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49 Responses

  1. James

    Hearing that some professors ignored the warnings is insane and scary. The fact that they thought what ever they were teaching was more important that taking safety precautions is ridiculous and they need to face some consequence or reprimanding.
    However, Purdue as a University handled this perfectly. They sent the text out promptly and the second text was not sent while they were still looking for a second shooter. the “reports” of a second shooter were calls of random oblivious students walking the halls not knowing what was going on. Each building was searched and each perceived threat was checked out before the order to resume operations was given.

    1. Ginger

      I’m calling bull on your statement of sending out texts promptly; a half dozen of my friends didn’t get texts until about an hour too late and I never got one.

    2. Ron McMillian

      The second text was in fact sent while they were searching for another shooter. I was sitting in the living room listening to the police scanner state that there were officers searching the building when I received the second text message.

  2. M. C.

    My professor was one of those that ignored the shooting all together. Had we not gotten the emergency text, she wasn’t going to tell us there was anything wrong. And then she continued with her lecture. My classmates were terrified and waiting to hear from their friends in EE, but my professor couldn’t be bothered to stop her lecture.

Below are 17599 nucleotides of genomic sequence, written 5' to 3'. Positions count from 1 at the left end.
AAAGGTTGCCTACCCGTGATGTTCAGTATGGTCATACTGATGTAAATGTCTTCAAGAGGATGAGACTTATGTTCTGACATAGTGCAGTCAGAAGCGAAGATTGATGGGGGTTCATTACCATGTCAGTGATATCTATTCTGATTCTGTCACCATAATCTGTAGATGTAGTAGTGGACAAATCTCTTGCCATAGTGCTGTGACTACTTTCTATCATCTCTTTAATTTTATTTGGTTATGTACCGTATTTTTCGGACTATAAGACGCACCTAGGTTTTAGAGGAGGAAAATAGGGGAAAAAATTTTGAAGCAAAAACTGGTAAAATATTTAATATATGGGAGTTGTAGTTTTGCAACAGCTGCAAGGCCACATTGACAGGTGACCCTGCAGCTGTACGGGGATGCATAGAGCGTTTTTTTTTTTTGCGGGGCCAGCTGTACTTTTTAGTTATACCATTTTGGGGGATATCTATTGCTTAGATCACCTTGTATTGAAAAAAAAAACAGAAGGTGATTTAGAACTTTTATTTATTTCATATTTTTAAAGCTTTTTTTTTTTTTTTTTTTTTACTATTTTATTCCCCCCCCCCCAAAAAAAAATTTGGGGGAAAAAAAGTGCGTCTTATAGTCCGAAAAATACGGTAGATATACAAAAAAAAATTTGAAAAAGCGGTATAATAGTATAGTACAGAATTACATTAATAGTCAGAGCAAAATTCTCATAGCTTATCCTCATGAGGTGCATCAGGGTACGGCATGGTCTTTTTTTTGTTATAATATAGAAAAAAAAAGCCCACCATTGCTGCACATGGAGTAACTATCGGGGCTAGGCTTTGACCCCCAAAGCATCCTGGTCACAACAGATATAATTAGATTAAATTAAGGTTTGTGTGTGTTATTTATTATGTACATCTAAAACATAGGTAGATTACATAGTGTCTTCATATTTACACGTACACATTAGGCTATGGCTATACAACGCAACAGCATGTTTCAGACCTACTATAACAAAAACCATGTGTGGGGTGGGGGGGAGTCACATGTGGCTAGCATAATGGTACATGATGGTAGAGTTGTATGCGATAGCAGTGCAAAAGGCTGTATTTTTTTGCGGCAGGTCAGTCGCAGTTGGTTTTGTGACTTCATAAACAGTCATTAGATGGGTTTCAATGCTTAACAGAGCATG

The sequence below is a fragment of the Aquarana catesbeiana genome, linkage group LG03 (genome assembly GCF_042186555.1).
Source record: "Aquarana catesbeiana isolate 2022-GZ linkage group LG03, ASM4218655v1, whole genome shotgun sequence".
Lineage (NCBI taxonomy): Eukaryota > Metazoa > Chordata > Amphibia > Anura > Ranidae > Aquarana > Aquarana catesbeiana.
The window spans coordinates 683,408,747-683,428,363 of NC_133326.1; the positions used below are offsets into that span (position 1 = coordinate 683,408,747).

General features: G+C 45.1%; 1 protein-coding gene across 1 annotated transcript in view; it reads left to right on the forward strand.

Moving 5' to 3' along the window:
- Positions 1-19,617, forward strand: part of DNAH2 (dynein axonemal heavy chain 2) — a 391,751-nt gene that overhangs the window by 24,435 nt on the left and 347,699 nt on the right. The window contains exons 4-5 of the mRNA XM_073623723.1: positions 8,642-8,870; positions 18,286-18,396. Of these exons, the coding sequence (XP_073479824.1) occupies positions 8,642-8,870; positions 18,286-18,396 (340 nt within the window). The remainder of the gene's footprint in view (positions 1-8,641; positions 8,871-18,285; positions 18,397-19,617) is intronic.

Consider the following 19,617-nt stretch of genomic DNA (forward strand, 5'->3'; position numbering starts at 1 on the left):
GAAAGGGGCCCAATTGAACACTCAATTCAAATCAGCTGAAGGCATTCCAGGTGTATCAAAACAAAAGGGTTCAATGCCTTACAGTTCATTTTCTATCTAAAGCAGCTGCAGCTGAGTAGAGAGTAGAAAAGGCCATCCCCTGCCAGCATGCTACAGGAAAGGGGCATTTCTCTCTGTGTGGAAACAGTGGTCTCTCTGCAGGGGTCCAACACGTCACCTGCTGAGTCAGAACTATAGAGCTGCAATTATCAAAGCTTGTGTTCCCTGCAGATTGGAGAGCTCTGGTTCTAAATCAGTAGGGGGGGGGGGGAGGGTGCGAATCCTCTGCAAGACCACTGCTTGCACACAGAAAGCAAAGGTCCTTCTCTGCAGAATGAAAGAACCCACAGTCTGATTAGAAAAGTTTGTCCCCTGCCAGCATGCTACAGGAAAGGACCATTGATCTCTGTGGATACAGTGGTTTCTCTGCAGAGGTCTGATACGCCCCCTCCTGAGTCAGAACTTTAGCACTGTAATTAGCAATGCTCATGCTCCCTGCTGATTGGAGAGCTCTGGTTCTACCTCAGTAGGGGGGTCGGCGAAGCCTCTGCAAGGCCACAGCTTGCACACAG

3. Ashley

    We had a guest lecturer so our professor wasn’t even there, and she literally said, “Is this really so much of a distraction that we can’t finish class?” She left the lights on and continued to speak through the microphone while giggling about the situation. Total, total moron. Also, I had Professor Trax, and she is a disgrace.

  4. In the class I was in, a message on the PA said something like ‘We’re locking the front doors, everybody should go to the lower level.’ It was the Hicks Underground Library though, and we were already kind of down a level, so my teacher just kept on teaching. Eventually somebody came in and asked everybody to go to the basement.

  5. Bryce

    Our classroom doors don’t lock so a girl asked if we could put a projector in front of the door, he said, “it won’t block the doors any way they could still get it so whats the point.” He then told us to stop being a typical American and being hysterical, that this was just like Y2K and nothing was happening. He lectured for up to 35 mins after we first got the emails. We never turned off the lights and he let people leave to go to the restroom and was cracking jokes.

  6. anon

    Has anyone thought that maybe Professors were joking around and continuing to teach because they had terrified students who needed to be calmed down, or that they were scared themselves, and that they felt the best way to calm everyone down was to continue as normal? This was a horrible, terrifying situation, but faculty were not given information about what to do in a timely manner, if at all, so they made the best decisions they could.